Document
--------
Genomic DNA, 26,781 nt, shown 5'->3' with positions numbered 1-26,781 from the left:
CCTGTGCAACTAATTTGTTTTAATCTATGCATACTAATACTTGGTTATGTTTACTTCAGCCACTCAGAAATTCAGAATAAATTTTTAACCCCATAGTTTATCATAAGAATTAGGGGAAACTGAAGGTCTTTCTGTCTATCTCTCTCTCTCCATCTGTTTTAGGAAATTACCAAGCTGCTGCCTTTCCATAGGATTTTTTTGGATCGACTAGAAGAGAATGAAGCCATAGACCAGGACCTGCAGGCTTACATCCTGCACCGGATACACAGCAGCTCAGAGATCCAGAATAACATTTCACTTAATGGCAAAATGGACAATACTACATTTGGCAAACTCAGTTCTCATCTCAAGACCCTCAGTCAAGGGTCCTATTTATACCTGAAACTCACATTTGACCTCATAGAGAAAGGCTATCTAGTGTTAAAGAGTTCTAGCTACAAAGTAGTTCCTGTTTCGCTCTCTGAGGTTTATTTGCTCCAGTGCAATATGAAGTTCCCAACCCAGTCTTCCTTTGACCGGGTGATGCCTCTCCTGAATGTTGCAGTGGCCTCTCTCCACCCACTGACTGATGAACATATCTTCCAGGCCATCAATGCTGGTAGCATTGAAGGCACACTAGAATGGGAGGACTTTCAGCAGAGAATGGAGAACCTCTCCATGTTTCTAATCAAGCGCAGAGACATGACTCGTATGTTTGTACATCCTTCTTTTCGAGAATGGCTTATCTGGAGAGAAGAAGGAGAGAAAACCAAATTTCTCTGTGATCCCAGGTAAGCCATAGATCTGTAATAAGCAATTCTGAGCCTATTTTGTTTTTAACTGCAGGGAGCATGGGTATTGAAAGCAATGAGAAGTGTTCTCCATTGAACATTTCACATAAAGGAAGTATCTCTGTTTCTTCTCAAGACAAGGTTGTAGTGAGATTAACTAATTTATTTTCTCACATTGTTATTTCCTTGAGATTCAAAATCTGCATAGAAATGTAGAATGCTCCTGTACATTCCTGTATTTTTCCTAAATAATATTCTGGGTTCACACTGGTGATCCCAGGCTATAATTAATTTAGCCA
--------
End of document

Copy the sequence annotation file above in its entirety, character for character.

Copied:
Genomic DNA, 26,781 nt, shown 5'->3' with positions numbered 1-26,781 from the left:
CCTGTGCAACTAATTTGTTTTAATCTATGCATACTAATACTTGGTTATGTTTACTTCAGCCACTCAGAAATTCAGAATAAATTTTTAACCCCATAGTTTATCATAAGAATTAGGGGAAACTGAAGGTCTTTCTGTCTATCTCTCTCTCTCCATCTGTTTTAGGAAATTACCAAGCTGCTGCCTTTCCATAGGATTTTTTTGGATCGACTAGAAGAGAATGAAGCCATAGACCAGGACCTGCAGGCTTACATCCTGCACCGGATACACAGCAGCTCAGAGATCCAGAATAACATTTCACTTAATGGCAAAATGGACAATACTACATTTGGCAAACTCAGTTCTCATCTCAAGACCCTCAGTCAAGGGTCCTATTTATACCTGAAACTCACATTTGACCTCATAGAGAAAGGCTATCTAGTGTTAAAGAGTTCTAGCTACAAAGTAGTTCCTGTTTCGCTCTCTGAGGTTTATTTGCTCCAGTGCAATATGAAGTTCCCAACCCAGTCTTCCTTTGACCGGGTGATGCCTCTCCTGAATGTTGCAGTGGCCTCTCTCCACCCACTGACTGATGAACATATCTTCCAGGCCATCAATGCTGGTAGCATTGAAGGCACACTAGAATGGGAGGACTTTCAGCAGAGAATGGAGAACCTCTCCATGTTTCTAATCAAGCGCAGAGACATGACTCGTATGTTTGTACATCCTTCTTTTCGAGAATGGCTTATCTGGAGAGAAGAAGGAGAGAAAACCAAATTTCTCTGTGATCCCAGGTAAGCCATAGATCTGTAATAAGCAATTCTGAGCCTATTTTGTTTTTAACTGCAGGGAGCATGGGTATTGAAAGCAATGAGAAGTGTTCTCCATTGAACATTTCACATAAAGGAAGTATCTCTGTTTCTTCTCAAGACAAGGTTGTAGTGAGATTAACTAATTTATTTTCTCACATTGTTATTTCCTTGAGATTCAAAATCTGCATAGAAATGTAGAATGCTCCTGTACATTCCTGTATTTTTCCTAAATAATATTCTGGGTTCACACTGGTGATCCCAGGCTATAATTAATTTAGCCA